• Continue with school memberships




  • Create new babies card for Registrars to give new parents




  • Seek funding to enable services to deliver more baby rhyme times




  • Promotion of Bookstart, libraries and the importance of reading for young children




  • Promote events through the Trust, schools and partners across the town



  • Create a Trust wide children’s programme

-Bookmarks out to school


- Highlight in publicity

and /advertising




  • Further consultation involvement of children and young people in services

2011/12

2010/11
Ongoing


2010/12

2011/12


2011/12

Ongoing

2011/12

2010/11


2011/12

2010/11


2010/12

Ongoing

2010/11
2011/12

Ongoing


2010/11 & ongoing
2010/11

2010/12


2010/12
2010/11 and ongoing

2011/12


2010/11

2011/12


2011/12


Local economy & environmental sustainability

Local economy & environmental sustainability

Creativity and Inspiration

  • Free access to ICT




  • Free access to lifelong learning




  • Free access to books and information




  • Access to career advice, job adverts and employment advice/information in hard copy and on line




  • Work in partnership with learning organisations to ensure a selection of basic skills courses run in the Central & strategic libraries




  • Provide advice and support to new and emerging businesses in partnership with local and national organisations




  • Welcome to Luton events



citizenship and driving theory tests


  • Offer work experience opportunities through volunteering




  • Information on environment and environmental issues



  • Provision of a wide range of fiction in various formats including classics, latest best sellers, ‘easy reads’, challenging contemporary and graphic novels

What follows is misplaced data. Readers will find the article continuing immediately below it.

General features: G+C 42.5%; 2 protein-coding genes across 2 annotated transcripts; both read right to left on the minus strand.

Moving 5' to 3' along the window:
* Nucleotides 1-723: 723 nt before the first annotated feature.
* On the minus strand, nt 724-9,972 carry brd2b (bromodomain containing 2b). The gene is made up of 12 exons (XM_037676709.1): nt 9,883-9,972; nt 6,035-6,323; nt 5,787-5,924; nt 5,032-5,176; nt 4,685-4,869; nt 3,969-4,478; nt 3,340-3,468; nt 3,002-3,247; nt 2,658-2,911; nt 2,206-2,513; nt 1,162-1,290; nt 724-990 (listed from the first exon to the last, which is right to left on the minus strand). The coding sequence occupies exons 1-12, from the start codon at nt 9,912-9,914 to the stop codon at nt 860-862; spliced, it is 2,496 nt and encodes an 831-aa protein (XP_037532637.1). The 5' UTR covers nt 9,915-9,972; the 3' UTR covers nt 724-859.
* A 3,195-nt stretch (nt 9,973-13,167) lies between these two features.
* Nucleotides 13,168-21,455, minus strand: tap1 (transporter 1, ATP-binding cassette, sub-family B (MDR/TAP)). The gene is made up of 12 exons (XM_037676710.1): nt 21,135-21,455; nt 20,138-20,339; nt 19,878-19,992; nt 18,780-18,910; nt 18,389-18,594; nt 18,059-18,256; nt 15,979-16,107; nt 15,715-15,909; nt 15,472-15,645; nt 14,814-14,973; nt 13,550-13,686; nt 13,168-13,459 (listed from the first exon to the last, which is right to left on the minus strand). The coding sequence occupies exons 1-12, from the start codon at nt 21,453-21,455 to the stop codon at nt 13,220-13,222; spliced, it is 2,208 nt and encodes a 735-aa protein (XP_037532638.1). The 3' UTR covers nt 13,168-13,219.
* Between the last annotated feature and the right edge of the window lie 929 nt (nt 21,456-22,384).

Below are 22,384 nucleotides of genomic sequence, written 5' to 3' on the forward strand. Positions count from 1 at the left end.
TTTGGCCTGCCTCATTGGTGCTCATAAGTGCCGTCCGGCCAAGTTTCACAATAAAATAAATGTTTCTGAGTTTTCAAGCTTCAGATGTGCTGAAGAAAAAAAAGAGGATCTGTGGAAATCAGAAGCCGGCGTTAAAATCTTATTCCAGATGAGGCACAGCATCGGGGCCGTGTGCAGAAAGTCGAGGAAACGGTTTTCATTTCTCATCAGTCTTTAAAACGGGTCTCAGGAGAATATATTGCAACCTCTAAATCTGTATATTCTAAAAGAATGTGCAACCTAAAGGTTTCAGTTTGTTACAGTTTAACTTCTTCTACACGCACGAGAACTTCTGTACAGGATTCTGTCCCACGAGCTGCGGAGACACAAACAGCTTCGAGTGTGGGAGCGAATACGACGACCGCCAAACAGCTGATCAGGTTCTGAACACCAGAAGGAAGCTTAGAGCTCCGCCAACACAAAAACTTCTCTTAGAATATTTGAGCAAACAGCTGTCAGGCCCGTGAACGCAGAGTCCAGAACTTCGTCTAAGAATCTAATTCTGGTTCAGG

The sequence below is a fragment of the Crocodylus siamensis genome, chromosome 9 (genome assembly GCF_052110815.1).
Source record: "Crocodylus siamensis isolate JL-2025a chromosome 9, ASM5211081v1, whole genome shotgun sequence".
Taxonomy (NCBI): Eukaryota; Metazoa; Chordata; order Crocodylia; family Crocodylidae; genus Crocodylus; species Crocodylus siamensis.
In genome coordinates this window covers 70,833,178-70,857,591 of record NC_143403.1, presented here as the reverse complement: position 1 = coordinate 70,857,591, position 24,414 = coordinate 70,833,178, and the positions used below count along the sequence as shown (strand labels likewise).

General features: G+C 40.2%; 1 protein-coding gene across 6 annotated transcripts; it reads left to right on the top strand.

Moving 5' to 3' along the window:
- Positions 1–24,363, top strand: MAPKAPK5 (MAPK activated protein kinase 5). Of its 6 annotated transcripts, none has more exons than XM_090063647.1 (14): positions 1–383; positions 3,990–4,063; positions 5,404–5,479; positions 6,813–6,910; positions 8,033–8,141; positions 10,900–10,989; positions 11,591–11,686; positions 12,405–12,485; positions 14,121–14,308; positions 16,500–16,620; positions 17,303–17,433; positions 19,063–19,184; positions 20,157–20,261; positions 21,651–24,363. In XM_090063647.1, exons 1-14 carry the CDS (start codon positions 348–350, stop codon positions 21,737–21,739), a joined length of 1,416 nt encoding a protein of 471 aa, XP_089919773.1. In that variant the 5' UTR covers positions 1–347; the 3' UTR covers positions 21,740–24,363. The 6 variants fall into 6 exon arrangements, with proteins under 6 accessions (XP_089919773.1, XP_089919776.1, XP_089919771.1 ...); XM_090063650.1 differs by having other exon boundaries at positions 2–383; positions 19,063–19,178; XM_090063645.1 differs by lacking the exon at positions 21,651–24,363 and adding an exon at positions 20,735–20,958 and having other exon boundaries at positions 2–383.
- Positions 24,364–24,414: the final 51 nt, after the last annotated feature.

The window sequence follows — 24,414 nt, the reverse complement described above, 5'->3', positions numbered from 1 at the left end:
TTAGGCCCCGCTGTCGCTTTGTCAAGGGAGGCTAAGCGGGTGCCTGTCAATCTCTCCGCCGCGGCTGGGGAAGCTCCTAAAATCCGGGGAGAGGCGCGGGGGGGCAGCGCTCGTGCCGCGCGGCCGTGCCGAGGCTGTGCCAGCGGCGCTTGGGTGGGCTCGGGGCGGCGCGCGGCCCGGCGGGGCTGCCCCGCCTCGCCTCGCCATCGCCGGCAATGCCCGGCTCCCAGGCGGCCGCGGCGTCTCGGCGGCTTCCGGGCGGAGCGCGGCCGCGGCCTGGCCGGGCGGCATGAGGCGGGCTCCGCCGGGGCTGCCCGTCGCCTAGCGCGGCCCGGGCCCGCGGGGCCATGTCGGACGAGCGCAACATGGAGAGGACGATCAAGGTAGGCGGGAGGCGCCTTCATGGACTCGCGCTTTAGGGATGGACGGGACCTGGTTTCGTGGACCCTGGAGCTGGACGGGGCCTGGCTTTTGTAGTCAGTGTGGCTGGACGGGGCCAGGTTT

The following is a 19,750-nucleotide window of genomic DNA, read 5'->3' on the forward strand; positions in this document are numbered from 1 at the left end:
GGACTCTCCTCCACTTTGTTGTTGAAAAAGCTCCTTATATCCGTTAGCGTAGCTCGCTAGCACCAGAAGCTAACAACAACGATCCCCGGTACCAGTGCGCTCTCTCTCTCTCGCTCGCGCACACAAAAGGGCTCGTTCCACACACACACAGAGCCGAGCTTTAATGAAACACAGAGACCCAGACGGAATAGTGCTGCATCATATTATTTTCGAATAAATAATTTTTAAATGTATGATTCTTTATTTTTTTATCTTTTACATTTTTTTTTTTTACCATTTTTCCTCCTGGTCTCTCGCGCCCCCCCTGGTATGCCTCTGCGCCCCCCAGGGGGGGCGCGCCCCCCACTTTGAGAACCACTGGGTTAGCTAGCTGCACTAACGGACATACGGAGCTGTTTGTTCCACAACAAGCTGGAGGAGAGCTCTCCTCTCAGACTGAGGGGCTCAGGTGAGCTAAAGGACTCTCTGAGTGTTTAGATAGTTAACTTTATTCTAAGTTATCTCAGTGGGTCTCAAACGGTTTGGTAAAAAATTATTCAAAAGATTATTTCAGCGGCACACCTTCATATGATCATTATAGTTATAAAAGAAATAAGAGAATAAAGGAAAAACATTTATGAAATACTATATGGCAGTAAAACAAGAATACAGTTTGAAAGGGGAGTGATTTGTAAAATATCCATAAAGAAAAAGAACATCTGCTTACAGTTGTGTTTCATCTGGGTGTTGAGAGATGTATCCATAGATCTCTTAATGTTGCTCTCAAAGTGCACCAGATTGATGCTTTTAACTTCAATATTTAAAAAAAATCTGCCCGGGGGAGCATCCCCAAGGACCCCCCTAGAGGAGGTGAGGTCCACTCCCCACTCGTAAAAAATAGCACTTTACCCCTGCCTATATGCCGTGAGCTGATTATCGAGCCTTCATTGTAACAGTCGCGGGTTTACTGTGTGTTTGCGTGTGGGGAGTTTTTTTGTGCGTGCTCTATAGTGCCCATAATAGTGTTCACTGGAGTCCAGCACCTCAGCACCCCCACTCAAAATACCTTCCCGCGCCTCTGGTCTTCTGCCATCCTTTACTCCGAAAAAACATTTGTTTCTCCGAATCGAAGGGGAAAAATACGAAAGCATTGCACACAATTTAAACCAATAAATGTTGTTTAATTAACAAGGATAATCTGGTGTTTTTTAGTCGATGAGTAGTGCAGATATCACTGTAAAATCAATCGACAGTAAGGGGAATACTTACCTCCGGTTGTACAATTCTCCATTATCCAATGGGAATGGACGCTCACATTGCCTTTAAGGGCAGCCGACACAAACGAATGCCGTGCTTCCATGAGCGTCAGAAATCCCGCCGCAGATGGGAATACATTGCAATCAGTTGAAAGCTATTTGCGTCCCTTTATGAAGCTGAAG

• Support for children’s reading to encourage an enjoyment of reading including Bookstart, the Dolly Parton Imagination Library, Baby rhyme time and the Summer Reading Challenge.




  • Reading groups for adults and children




  • Reader development activities for both adults and children, themed stock displays, promotional and author events

-Develop and promote a core programme of ICT opportunities to ensure Smarter Government and Race for Life objectives met


  • Continue to develop partnerships with e.g. Next Step, Adult and Community Learning, Barnfield, the Learning Partnership etc to support basic skills learning and employment advice and support



  • Better promotion and awareness of advice and support given



  • Extend events beyond Migration Impact project and involve other organisations




  • Advertise more widely to increase awareness of facilities




  • Develop and increase volunteer activities in libraries




  • Organise one environmental day per annum to increase awareness of environmental issues and recycling




  • A planned programme of author events, with partners and local organisations growing into a town wide literature festival



  • More joined up events with arts and museums commencing with the Ancient Greeks Exhibition and Truck Art Stories



  • Agree core library events/activities



  • Review and advertise services

  • Programme of events




  • Review and advertise services

  • Programme of events




  • Marketing and publicity


  • Review programme and advertise



  • Publicity and advertising



opportunities

-Work with partners to ensure well attended by local organisations





  • Seek partners and funding

  • Small festival

  • Larger festival